Now lawyers threaten injunction to stop Tower Hamlets closing Raine's Foundation school
PUBLISHED: 14:00 27 June 2019 | UPDATED: 10:45 01 July 2019
Legal action is being taken against Tower Hamlets Council by parents fighting to stop the authority closing down the 300-year-old Raine's Foundation school.
Lawyers have warned of a High Court injunction—first revealed by the East London Advertiser last week—for scrapping the Year 7 intake and pushing to transfer current pupils to other schools before any public consultations.
The council's head of pupil services was shouted down as he tried explaining the authority's reasons for closing the school at a heated parents' meeting last night.
Details of the legal action were revealed by ex-Chelsea midfielder Mickey Ambrose, who worked at the school for a year and is backing the parents' campaign.
"We're taking legal action because the council started the closure process ahead of any public consultation," he hold the Advertiser.
"That action has now started with a letter the town hall has received warning them of our intention."
The final decision about the future of the East End's oldest school is due in to be made next February.
But the council is already handing over the Raine's Lower School building in Old Bethnal Green Road to nearby Oaklands Secondary in August which wants to expand. It has spent £4 million for the Oaklands handover, it has emerged.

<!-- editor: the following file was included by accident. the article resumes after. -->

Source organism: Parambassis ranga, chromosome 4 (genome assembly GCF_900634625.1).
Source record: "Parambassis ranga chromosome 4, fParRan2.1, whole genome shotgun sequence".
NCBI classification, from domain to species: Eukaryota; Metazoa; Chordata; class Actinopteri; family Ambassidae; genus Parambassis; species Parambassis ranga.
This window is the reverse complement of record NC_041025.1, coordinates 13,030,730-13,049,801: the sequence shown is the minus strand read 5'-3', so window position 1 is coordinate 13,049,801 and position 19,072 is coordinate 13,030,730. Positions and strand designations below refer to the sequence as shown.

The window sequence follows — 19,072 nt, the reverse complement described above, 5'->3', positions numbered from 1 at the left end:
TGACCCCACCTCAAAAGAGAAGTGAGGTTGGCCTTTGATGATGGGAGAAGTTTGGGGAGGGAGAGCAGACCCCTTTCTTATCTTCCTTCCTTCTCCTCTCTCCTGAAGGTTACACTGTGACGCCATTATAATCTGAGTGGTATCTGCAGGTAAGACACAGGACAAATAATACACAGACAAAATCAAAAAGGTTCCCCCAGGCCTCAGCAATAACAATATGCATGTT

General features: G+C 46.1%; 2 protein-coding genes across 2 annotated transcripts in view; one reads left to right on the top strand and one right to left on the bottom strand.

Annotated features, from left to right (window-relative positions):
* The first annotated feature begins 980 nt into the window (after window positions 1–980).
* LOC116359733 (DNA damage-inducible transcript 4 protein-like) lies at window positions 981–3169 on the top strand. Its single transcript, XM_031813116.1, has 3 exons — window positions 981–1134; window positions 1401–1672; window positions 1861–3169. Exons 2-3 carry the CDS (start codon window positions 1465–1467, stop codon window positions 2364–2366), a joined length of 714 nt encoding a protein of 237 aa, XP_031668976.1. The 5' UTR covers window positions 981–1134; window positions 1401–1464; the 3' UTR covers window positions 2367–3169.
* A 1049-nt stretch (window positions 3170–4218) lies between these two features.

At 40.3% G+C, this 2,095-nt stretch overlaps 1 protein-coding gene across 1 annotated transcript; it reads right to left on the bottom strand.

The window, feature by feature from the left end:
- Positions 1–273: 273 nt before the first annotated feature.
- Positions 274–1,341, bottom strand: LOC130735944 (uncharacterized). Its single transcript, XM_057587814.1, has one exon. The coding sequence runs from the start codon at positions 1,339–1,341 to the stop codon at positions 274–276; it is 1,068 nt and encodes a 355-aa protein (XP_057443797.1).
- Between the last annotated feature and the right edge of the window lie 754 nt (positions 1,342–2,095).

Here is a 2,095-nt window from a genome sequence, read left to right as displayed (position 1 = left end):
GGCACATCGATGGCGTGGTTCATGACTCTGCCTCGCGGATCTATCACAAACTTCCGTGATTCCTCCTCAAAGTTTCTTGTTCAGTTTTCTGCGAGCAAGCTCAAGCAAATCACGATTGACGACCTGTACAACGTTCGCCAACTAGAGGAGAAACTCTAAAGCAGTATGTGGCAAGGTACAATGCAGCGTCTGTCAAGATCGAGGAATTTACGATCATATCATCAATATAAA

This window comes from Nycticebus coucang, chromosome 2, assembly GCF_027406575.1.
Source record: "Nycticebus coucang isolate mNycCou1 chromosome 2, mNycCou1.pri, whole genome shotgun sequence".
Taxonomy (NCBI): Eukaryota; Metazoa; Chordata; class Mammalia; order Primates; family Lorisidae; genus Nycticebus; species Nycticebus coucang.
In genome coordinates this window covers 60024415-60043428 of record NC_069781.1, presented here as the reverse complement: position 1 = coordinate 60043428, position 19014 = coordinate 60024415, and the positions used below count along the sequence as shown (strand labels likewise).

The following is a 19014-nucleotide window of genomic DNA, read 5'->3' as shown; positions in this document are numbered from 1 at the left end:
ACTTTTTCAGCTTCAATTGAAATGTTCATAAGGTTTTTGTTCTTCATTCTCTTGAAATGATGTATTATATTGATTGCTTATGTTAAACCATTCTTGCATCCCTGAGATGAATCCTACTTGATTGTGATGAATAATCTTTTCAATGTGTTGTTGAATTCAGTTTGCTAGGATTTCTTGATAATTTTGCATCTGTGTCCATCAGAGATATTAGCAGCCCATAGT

The Raine's parents feel under pressure to transfer their children to Oaklands against their will, with 29 youngsters who were offered places in Year 7 in September since having them withdrawn. Yet they were told by the independent adjudicator last night that this would be unlawful as the children accepted for Raine's had a right to go there.
Teachers have also warned parents there would be no Year 10 GCSE group in September, leaving the current Year 9 pupils in limbo.
Parents gave a rousing applause to 14-year-old Matilda Rose who stood up at the meeting and accused the council of destroying her education.
"How do you think this is helping us?" she demanded. "It's only putting a load of stress on us.
"I'm in Year 9 and have been told there's no year 10 in September, so I have no school to go to. I have to leave in three weeks because I can't start my GCSEs which have been ruined because you've messing this up."
Matilda, whose younger brother Zebadee was offered a Year 7 place in September on a sports scholarship, added: "I have three weeks to find a school that I probably won't like. This is only stressing us out and giving us worse GCSE results."
Pupil services head Terry Bryan sat through her furious accusation and said he could "only apologise", then added that he regretted the school with £2m debts having got to a point where the authority had to step in and "take this action".
The town hall wouldn't comment on the threat of an injunction when contacted by the Advertiser, but insisted that "no decision on the school's future has been made at this stage". A spokesman added: "We have taken pragmatic steps to protect children's education for all eventualities while the consultation is still live until July 24."
The council blames the move on falling numbers at the Anglican Diocese school since 2011.
Parents say they've been under pressure to transfer to the non-church Oaklands and were invited to look round on June 6.
But the visit was marred by "racist and religious abuse" from Oaklands pupils in front of the head teacher when they turned up. They were shouted at through a classroom window that they were "scum" and weren't welcome.
This came as a pupil who had transferred to Oaklands from Bishop Challenor Catholic Secondary was beaten up in the street outside, when police were called.
Parents vowed at last night's meeting that they would not send their children to Oaklands if that was how they would be received.